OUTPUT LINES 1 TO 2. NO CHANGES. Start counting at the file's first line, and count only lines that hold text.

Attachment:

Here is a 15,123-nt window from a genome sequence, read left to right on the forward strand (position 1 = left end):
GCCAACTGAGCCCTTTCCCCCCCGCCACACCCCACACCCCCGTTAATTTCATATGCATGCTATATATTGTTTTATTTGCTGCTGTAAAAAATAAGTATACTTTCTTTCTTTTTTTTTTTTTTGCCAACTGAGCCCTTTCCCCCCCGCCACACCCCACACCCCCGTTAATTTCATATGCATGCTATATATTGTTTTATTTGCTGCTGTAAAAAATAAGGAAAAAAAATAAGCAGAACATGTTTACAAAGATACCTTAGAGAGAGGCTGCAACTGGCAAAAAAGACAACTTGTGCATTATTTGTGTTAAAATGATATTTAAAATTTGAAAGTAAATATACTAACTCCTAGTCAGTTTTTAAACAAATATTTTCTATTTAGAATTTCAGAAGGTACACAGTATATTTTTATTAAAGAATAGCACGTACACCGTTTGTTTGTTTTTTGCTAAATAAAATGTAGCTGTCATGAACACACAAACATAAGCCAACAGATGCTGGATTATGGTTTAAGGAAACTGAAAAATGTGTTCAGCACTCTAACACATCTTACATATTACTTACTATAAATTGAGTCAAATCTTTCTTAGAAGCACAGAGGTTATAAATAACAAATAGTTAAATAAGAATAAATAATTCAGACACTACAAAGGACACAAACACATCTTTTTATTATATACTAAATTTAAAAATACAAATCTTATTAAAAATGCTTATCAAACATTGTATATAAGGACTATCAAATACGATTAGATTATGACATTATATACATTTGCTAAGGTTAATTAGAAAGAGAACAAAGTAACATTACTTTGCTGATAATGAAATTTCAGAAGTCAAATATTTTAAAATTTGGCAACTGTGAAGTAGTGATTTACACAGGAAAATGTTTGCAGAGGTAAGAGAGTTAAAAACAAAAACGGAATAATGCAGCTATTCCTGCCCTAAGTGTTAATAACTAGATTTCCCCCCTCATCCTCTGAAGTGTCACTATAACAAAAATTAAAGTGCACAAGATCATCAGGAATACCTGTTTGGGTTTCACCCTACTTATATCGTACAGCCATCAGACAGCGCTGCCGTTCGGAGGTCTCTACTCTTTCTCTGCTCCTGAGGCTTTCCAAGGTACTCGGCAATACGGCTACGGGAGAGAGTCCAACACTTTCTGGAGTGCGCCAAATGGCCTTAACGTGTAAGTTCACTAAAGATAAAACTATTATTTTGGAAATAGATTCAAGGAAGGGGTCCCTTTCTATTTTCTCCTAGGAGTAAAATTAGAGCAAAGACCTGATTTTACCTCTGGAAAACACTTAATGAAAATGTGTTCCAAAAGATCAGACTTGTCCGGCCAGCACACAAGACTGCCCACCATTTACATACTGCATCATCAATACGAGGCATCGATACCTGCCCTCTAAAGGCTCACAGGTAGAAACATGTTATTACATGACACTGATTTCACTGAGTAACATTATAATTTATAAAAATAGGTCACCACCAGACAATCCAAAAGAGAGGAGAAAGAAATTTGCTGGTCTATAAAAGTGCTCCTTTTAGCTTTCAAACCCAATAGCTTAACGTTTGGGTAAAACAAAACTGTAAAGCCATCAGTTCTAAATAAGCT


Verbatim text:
Here is a 15,123-nt window from a genome sequence, read left to right on the forward strand (position 1 = left end):
GCCAACTGAGCCCTTTCCCCCCCGCCACACCCCACACCCCCGTTAATTTCATATGCATGCTATATATTGTTTTATTTGCTGCTGTAAAAAATAAGTATACTTTCTTTCTTTTTTTTTTTTTTGCCAACTGAGCCCTTTCCCCCCCGCCACACCCCACACCCCCGTTAATTTCATATGCATGCTATATATTGTTTTATTTGCTGCTGTAAAAAATAAGGAAAAAAAATAAGCAGAACATGTTTACAAAGATACCTTAGAGAGAGGCTGCAACTGGCAAAAAAGACAACTTGTGCATTATTTGTGTTAAAATGATATTTAAAATTTGAAAGTAAATATACTAACTCCTAGTCAGTTTTTAAACAAATATTTTCTATTTAGAATTTCAGAAGGTACACAGTATATTTTTATTAAAGAATAGCACGTACACCGTTTGTTTGTTTTTTGCTAAATAAAATGTAGCTGTCATGAACACACAAACATAAGCCAACAGATGCTGGATTATGGTTTAAGGAAACTGAAAAATGTGTTCAGCACTCTAACACATCTTACATATTACTTACTATAAATTGAGTCAAATCTTTCTTAGAAGCACAGAGGTTATAAATAACAAATAGTTAAATAAGAATAAATAATTCAGACACTACAAAGGACACAAACACATCTTTTTATTATATACTAAATTTAAAAATACAAATCTTATTAAAAATGCTTATCAAACATTGTATATAAGGACTATCAAATACGATTAGATTATGACATTATATACATTTGCTAAGGTTAATTAGAAAGAGAACAAAGTAACATTACTTTGCTGATAATGAAATTTCAGAAGTCAAATATTTTAAAATTTGGCAACTGTGAAGTAGTGATTTACACAGGAAAATGTTTGCAGAGGTAAGAGAGTTAAAAACAAAAACGGAATAATGCAGCTATTCCTGCCCTAAGTGTTAATAACTAGATTTCCCCCCTCATCCTCTGAAGTGTCACTATAACAAAAATTAAAGTGCACAAGATCATCAGGAATACCTGTTTGGGTTTCACCCTACTTATATCGTACAGCCATCAGACAGCGCTGCCGTTCGGAGGTCTCTACTCTTTCTCTGCTCCTGAGGCTTTCCAAGGTACTCGGCAATACGGCTACGGGAGAGAGTCCAACACTTTCTGGAGTGCGCCAAATGGCCTTAACGTGTAAGTTCACTAAAGATAAAACTATTATTTTGGAAATAGATTCAAGGAAGGGGTCCCTTTCTATTTTCTCCTAGGAGTAAAATTAGAGCAAAGACCTGATTTTACCTCTGGAAAACACTTAATGAAAATGTGTTCCAAAAGATCAGACTTGTCCGGCCAGCACACAAGACTGCCCACCATTTACATACTGCATCATCAATACGAGGCATCGATACCTGCCCTCTAAAGGCTCACAGGTAGAAACATGTTATTACATGACACTGATTTCACTGAGTAACATTATAATTTATAAAAATAGGTCACCACCAGACAATCCAAAAGAGAGGAGAAAGAAATTTGCTGGTCTATAAAAGTGCTCCTTTTAGCTTTCAAACCCAATAGCTTAACGTTTGGGTAAAACAAAACTGTAAAGCCATCAGTTCTAAATAAGCT